Page:Summary Report of Al Capone for the Bureau of Internal Revenue.djvu/26

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There is submitted herewith as Exhibit No. 17, a stenographic report of an interview with the taxpayer, Al Capone, and his attorney, Mr. Lawrence P. Mattingly of Washington, D. C., held in the office of the Internal Revenue Agent in Charge at Chicago, Illinois. It will be noted that in this interview Mr. Capone authorized and delegated Mr. Mattingly as his agent to furnish the Internal Revenue Bureau with evidence relating to his income. At that time Mr. Capone and his attorney were warned that any statements or information furnished by them would be used against Capone in a criminal prosecution if in the judgement of the government, it was considered necessary or advisable. In response to pertinent questions relating to his income, the taxpayer stated, "I will let my lawyer answer that for me". There is submitted herewith, as Exhibit No. 18, a power of attorney signed by Alphonse Capone authorizing Mr. Mattingly to represent him before the Internal Revenue Bureau. The original of this power of attorney was filed with the Commissioner of Internal Revenue in Washington, D. C., and a duplicate of it was filed in Chicago with the Revenue Agent in Charge.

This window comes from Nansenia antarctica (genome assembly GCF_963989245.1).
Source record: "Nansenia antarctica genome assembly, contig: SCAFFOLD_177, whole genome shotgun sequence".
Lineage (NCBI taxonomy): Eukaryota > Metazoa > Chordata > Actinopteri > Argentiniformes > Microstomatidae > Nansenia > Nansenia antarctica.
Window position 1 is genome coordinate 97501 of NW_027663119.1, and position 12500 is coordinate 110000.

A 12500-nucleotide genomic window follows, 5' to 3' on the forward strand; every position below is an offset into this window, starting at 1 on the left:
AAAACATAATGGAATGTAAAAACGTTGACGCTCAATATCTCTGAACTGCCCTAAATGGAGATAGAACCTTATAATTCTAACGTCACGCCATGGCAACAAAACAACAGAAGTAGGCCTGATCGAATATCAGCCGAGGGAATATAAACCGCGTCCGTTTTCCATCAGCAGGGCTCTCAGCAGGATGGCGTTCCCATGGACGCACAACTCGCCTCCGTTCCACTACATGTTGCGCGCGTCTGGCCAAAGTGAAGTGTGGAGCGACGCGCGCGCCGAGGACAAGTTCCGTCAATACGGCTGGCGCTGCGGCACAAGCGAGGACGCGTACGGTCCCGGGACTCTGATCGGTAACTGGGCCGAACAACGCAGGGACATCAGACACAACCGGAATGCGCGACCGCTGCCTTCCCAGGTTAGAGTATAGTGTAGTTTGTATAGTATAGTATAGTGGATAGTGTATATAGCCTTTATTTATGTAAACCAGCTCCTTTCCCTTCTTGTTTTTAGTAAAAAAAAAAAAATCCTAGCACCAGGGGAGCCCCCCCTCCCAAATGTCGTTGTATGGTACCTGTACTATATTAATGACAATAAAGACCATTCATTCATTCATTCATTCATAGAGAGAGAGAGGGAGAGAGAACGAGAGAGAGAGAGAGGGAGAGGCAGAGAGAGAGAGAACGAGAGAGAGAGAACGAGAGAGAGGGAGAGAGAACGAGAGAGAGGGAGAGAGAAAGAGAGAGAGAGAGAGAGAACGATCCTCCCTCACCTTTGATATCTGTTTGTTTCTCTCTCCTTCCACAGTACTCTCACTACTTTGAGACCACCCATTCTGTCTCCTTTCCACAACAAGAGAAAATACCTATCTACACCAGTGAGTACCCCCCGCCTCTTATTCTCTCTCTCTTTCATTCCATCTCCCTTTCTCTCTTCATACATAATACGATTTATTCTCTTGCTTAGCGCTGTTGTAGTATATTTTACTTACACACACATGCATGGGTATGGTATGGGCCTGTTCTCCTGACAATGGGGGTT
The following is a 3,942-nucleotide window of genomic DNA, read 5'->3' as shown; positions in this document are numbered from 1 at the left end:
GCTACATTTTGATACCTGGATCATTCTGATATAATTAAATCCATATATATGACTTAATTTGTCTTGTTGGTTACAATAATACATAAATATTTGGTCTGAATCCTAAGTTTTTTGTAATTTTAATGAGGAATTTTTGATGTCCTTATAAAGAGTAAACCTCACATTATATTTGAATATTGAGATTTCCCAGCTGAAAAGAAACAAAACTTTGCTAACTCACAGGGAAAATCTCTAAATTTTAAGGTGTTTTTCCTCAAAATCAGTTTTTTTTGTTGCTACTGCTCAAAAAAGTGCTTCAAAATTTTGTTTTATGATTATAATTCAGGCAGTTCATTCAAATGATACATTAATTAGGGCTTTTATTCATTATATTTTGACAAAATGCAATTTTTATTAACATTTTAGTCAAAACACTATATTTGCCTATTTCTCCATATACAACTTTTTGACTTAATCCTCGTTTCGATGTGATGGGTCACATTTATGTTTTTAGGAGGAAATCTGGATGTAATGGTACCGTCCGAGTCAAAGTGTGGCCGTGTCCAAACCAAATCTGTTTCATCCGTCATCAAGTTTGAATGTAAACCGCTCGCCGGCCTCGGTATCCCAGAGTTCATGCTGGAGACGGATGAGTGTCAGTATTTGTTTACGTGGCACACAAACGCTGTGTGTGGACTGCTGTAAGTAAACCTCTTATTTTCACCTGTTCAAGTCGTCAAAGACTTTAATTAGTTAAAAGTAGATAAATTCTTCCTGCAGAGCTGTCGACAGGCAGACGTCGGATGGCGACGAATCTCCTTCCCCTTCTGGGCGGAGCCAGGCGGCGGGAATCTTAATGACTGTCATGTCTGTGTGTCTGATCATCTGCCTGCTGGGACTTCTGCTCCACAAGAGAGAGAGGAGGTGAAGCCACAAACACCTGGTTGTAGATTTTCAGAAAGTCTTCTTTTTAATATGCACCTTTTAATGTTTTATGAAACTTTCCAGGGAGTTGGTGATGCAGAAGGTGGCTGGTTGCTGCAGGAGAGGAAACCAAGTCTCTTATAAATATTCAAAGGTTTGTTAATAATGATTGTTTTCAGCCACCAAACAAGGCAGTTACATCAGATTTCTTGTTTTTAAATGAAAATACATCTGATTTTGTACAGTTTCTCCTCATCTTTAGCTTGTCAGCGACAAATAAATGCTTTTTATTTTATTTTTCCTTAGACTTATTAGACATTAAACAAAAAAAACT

Between May 19, 1930, and September 20, 1930, several conferences were held at our office in Chicago by Mr. Mattingly, Revenue Agent Hodgins and me. At each conference Mr. Mattingly expressed the desire that the Capone income tax case be closed promptly and he agreed to furnish me with all the facts he could secure from the taxpayer regarding his taxable income for the years under investigation and also to furnish information regarding his activities during those years in order that we might get all the facts so as to expedite the closing of this case. We knew that Mr. Mattingly and the taxpayer had been previously warned and understood that any facts furnished by them would be used if necessary or advisable by the government in a criminal prosecution against the taxpayer and I therefore encouraged Mr. Mattingly to submit to us all the facts he could secure from the taxpayer. As a result of these conferences Mr. Mattingly submitted a letter to us dated September 20, 1930. This letter contained admission of large taxable income for the four years 1925 to 1928, inclusive, and it was introduced as evidence in the trial against the taxpayer. This letter was considered of great importance by the attorneys presenting the case for the government and the defense attorneys made unusually strenuous efforts to prevent its introduction as evidence. A copy of the letter is submitted herewith as Exhibit No. 19. It will be noted that the following admissions were made: that the taxpayer was a member of an organization or syndicate from 1925 to 1929; that he was acting as a principal in this organization with three associates and that the profits were divided as follows—One third to a group of regular employees and one sixth each to the taxpayer and three associates. Government witnesses established

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